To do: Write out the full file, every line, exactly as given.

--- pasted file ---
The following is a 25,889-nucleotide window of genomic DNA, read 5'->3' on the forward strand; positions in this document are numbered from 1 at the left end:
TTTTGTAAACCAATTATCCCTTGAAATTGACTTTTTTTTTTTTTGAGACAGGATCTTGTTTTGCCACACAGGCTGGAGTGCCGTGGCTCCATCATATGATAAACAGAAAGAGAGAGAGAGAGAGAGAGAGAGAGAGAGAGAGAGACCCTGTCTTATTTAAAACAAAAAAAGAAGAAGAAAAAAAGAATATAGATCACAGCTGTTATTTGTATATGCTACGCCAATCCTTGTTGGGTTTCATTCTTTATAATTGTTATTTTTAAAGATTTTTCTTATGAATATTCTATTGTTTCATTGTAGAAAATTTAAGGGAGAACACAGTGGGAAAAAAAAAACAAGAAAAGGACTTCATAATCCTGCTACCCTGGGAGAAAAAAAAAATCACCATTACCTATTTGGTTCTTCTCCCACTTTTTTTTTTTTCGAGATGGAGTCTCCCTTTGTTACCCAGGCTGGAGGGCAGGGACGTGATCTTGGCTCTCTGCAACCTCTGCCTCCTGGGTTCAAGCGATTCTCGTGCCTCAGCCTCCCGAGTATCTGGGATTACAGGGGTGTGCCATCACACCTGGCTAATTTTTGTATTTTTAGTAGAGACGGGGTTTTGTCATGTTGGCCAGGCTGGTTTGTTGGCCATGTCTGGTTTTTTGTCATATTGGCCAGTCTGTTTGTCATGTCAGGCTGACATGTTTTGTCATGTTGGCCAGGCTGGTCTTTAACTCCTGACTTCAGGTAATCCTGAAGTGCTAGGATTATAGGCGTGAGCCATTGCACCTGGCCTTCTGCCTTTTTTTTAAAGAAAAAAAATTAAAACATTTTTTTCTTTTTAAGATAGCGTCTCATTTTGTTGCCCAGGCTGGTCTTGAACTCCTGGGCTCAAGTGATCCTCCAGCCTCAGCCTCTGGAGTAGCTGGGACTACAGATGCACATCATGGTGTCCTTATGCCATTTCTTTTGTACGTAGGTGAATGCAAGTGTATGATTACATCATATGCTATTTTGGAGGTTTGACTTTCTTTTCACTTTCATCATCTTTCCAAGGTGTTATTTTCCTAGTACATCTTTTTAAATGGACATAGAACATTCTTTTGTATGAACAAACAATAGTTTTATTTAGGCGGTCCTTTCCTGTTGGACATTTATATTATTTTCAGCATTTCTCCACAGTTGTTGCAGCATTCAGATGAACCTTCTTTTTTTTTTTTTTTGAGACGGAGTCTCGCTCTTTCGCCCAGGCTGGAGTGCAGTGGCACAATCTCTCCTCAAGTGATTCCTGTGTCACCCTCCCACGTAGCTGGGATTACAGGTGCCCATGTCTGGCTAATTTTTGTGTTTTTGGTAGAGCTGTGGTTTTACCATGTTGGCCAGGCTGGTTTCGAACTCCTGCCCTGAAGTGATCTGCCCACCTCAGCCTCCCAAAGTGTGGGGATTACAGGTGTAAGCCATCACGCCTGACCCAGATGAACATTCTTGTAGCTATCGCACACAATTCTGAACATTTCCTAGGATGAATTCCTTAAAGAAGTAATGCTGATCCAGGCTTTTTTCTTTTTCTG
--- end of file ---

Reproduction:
The following is a 25,889-nucleotide window of genomic DNA, read 5'->3' on the forward strand; positions in this document are numbered from 1 at the left end:
TTTTGTAAACCAATTATCCCTTGAAATTGACTTTTTTTTTTTTTGAGACAGGATCTTGTTTTGCCACACAGGCTGGAGTGCCGTGGCTCCATCATATGATAAACAGAAAGAGAGAGAGAGAGAGAGAGAGAGAGAGAGAGAGAGACCCTGTCTTATTTAAAACAAAAAAAGAAGAAGAAAAAAAGAATATAGATCACAGCTGTTATTTGTATATGCTACGCCAATCCTTGTTGGGTTTCATTCTTTATAATTGTTATTTTTAAAGATTTTTCTTATGAATATTCTATTGTTTCATTGTAGAAAATTTAAGGGAGAACACAGTGGGAAAAAAAAAACAAGAAAAGGACTTCATAATCCTGCTACCCTGGGAGAAAAAAAAAATCACCATTACCTATTTGGTTCTTCTCCCACTTTTTTTTTTTTCGAGATGGAGTCTCCCTTTGTTACCCAGGCTGGAGGGCAGGGACGTGATCTTGGCTCTCTGCAACCTCTGCCTCCTGGGTTCAAGCGATTCTCGTGCCTCAGCCTCCCGAGTATCTGGGATTACAGGGGTGTGCCATCACACCTGGCTAATTTTTGTATTTTTAGTAGAGACGGGGTTTTGTCATGTTGGCCAGGCTGGTTTGTTGGCCATGTCTGGTTTTTTGTCATATTGGCCAGTCTGTTTGTCATGTCAGGCTGACATGTTTTGTCATGTTGGCCAGGCTGGTCTTTAACTCCTGACTTCAGGTAATCCTGAAGTGCTAGGATTATAGGCGTGAGCCATTGCACCTGGCCTTCTGCCTTTTTTTTAAAGAAAAAAAATTAAAACATTTTTTTCTTTTTAAGATAGCGTCTCATTTTGTTGCCCAGGCTGGTCTTGAACTCCTGGGCTCAAGTGATCCTCCAGCCTCAGCCTCTGGAGTAGCTGGGACTACAGATGCACATCATGGTGTCCTTATGCCATTTCTTTTGTACGTAGGTGAATGCAAGTGTATGATTACATCATATGCTATTTTGGAGGTTTGACTTTCTTTTCACTTTCATCATCTTTCCAAGGTGTTATTTTCCTAGTACATCTTTTTAAATGGACATAGAACATTCTTTTGTATGAACAAACAATAGTTTTATTTAGGCGGTCCTTTCCTGTTGGACATTTATATTATTTTCAGCATTTCTCCACAGTTGTTGCAGCATTCAGATGAACCTTCTTTTTTTTTTTTTTTGAGACGGAGTCTCGCTCTTTCGCCCAGGCTGGAGTGCAGTGGCACAATCTCTCCTCAAGTGATTCCTGTGTCACCCTCCCACGTAGCTGGGATTACAGGTGCCCATGTCTGGCTAATTTTTGTGTTTTTGGTAGAGCTGTGGTTTTACCATGTTGGCCAGGCTGGTTTCGAACTCCTGCCCTGAAGTGATCTGCCCACCTCAGCCTCCCAAAGTGTGGGGATTACAGGTGTAAGCCATCACGCCTGACCCAGATGAACATTCTTGTAGCTATCGCACACAATTCTGAACATTTCCTAGGATGAATTCCTTAAAGAAGTAATGCTGATCCAGGCTTTTTTCTTTTTCTG